Lunn puts together some of his own compositions on this record, as well as his own readings of traditional songs sung by miners and other laborers through the years as anthems of solidarity and struggle. Mixed in are clips of various testimonials and bits from documentaries about the coal industry that gives you a heart-breaking look at how some of miners feel disregarded by the industry they served and had to go to battle for things in which they believed. It also touches on how the lands often are compromised by the industry and how distrust builds for the companies, politicians, and even the clergy the workers thought had their backs.

The record opens with the bluegrass instrumental “Bernheim in the Spring,” a lush, string-dressed song that acts sort of as opening credits before launching into the monstrous, howling “Bodies Under the Falls,” a massive barrage of power and anguish that’s Panopticon at its black metal finest. But halfway through the song, the fury fades and the folk and bluegrass kick back in and take over for a spell, letting in a sense of back porch relief after a strenuous day “at the office,” before the lightning rips through again and shakes the whole thing to its foundation. “Come All Ye Coal Miners” is a traditional cut that’s given fairly true treatment, with a heart-on-sleeves approach, soulful harmonizing, and voice samples about miner treatment. It’s just a damn good piece of bluegrass.

“Black Soil and Red Blood,” a track that reveals its sentiment right there in its title, is a melodic slab of black metal that also is filled out by naked acoustic passages and an extended story from an old miner who talks of his disillusionment and struggle from trying to see that he and his fellow workers got fair treatment. The pain and betrayal in the man’s voice is utterly gripping and is a well-chosen piece for this song. It concludes with a cascading, heart-rushing section of guitar work that sounds like a tidal wave of sweat and tears. “Which Side Are You On?’ the classic Florence Reece-penned pro-union song that has been covered over the years by artists such as Pete Seeger and most recently Ani DiFranco, sounds incredible and is as much a tribute as anything else on here (it also would be a beautiful way to battle the Scott Walkers of the world). It’s a rousing, exciting song that drips with power. “Killing the Giants” gushes with intensity both musically and lyrically, as we hear crushing tales about how the mountainsides and nature are affected and defaced by the mining industry, as Lunn’s guitar work exudes sorrow and anguish. When the calm finally sets in, Lunn bows out with two quiet songs – “Black Waters,” an echoey, ambient-style instrumental, and the title track, a beautiful outro of mountain music that ends “Kentucky” on the right note.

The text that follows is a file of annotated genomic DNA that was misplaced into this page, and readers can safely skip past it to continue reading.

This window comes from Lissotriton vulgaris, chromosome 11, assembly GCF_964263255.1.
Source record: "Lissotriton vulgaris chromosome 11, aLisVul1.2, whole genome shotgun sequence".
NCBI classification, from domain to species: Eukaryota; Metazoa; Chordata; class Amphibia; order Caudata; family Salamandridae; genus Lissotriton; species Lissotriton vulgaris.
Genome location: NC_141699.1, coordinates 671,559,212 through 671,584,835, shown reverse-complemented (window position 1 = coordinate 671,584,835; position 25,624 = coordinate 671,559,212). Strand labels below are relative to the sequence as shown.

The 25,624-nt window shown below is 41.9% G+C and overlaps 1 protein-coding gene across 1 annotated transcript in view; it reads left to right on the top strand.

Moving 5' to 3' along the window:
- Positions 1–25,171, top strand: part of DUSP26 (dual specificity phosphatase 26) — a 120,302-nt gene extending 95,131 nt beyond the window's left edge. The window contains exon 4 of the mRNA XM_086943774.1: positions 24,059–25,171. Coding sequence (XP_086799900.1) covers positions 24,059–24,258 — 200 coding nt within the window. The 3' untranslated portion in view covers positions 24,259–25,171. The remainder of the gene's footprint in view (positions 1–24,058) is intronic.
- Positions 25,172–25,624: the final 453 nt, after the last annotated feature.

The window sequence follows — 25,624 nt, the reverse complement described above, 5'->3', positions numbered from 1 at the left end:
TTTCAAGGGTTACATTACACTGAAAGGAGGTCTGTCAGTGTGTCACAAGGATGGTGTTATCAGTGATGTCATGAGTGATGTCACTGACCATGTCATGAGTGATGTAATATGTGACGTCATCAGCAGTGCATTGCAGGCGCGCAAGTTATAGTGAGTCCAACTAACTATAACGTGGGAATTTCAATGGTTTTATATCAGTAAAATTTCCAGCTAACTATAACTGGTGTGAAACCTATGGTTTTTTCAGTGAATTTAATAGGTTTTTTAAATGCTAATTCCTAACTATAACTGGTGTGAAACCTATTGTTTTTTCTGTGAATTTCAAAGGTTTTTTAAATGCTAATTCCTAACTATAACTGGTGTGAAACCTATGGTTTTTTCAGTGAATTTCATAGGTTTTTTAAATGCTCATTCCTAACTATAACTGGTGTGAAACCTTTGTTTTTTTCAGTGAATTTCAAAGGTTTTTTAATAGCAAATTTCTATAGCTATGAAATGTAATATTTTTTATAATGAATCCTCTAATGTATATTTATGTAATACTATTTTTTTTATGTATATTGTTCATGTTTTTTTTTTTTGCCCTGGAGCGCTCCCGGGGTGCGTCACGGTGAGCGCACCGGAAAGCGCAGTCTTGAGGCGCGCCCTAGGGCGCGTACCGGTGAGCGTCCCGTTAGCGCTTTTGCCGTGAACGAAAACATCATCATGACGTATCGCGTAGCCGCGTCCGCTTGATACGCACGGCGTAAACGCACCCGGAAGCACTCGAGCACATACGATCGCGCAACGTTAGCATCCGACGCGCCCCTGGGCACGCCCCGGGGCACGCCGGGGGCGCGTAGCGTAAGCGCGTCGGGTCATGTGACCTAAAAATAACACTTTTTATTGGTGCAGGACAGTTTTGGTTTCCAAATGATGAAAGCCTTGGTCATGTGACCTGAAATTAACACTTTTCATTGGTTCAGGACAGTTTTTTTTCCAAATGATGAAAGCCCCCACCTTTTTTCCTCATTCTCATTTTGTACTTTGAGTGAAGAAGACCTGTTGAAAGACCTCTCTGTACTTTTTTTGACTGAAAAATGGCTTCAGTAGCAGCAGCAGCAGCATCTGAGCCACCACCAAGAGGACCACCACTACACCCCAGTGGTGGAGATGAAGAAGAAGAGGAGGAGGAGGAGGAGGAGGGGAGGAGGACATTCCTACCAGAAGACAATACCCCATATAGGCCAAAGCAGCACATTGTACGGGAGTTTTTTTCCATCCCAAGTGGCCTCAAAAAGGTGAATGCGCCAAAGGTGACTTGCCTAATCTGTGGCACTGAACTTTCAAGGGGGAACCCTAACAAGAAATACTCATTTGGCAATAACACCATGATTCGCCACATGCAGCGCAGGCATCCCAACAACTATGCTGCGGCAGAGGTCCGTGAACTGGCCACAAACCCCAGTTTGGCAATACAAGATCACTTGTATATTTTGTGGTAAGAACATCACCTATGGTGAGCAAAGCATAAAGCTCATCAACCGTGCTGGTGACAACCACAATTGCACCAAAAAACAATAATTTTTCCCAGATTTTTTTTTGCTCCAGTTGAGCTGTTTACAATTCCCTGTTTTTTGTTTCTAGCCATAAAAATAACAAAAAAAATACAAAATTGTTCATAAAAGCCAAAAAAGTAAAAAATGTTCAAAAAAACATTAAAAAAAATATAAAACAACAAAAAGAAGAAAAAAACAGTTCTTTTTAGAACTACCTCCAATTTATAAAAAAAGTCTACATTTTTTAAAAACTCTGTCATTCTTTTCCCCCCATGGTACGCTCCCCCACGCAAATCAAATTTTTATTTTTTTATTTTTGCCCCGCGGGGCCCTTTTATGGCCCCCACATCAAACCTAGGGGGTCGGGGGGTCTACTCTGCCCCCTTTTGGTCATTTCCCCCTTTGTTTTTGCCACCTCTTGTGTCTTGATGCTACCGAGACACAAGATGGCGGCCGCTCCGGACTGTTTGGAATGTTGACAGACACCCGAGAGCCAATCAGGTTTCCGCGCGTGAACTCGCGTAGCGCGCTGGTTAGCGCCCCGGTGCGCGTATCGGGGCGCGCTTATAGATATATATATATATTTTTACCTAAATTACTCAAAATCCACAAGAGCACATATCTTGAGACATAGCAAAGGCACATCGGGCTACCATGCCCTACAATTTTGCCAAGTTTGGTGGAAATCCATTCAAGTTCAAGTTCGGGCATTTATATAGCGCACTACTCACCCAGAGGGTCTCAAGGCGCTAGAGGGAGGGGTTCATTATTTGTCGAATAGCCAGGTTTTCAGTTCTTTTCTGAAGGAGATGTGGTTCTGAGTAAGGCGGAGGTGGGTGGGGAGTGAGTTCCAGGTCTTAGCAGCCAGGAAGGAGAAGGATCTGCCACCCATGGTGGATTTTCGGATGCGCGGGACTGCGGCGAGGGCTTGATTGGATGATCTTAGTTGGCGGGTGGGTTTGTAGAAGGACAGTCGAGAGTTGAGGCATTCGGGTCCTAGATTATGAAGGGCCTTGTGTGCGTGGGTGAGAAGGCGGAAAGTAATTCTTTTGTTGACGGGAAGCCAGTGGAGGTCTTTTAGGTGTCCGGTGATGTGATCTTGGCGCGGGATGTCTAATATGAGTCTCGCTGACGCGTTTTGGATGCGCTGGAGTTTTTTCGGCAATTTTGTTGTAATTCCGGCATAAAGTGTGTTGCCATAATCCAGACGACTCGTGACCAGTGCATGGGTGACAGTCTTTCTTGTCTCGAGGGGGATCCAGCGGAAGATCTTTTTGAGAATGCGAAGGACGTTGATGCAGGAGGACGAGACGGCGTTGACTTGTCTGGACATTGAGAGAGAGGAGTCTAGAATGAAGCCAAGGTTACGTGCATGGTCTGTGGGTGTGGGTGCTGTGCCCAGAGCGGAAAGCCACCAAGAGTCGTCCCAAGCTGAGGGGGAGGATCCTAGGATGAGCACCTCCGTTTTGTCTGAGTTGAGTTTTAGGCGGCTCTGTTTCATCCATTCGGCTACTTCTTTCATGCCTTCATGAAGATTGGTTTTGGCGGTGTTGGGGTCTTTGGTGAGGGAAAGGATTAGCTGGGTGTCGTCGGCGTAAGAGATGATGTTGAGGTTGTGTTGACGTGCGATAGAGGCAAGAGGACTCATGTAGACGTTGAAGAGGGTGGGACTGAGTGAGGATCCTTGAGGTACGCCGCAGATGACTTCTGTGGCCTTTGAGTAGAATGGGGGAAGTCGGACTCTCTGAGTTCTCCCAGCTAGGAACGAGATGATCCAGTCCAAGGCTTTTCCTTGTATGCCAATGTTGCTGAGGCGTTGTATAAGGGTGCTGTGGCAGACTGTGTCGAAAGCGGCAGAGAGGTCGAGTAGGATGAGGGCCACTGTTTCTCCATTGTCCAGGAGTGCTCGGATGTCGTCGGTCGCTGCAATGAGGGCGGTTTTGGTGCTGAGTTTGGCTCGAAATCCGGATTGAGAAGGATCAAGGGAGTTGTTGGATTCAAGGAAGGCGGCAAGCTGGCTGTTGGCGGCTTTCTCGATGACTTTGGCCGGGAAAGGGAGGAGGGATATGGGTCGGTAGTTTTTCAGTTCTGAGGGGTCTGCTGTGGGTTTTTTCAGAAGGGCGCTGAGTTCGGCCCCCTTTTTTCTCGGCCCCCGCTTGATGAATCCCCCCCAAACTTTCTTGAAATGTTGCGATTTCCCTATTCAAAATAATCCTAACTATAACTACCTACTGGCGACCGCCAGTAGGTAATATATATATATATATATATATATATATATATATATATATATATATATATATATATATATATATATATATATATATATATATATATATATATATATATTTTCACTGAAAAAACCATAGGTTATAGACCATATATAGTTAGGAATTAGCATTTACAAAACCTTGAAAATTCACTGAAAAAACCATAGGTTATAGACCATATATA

Lunn doesn’t just make records, he tells people’s stories. He gets involved, understands his subject matter, and gets inside their psyches to translate their inner struggles and feelings.  He did that with incredible precision on last year’s revealing “Social Disservices” and outdoes himself on “Kentucky.” This isn’t just a record, but a story of a community and its struggles with a major industry. They’re at its mercy but also have had their lives built around it. This is an incredible document, one of the most impressive, deep metal records you’ll ever hear, and a statement from an artist who’s proud of his musical heritage and isn’t afraid to push black metal as far as it’ll go.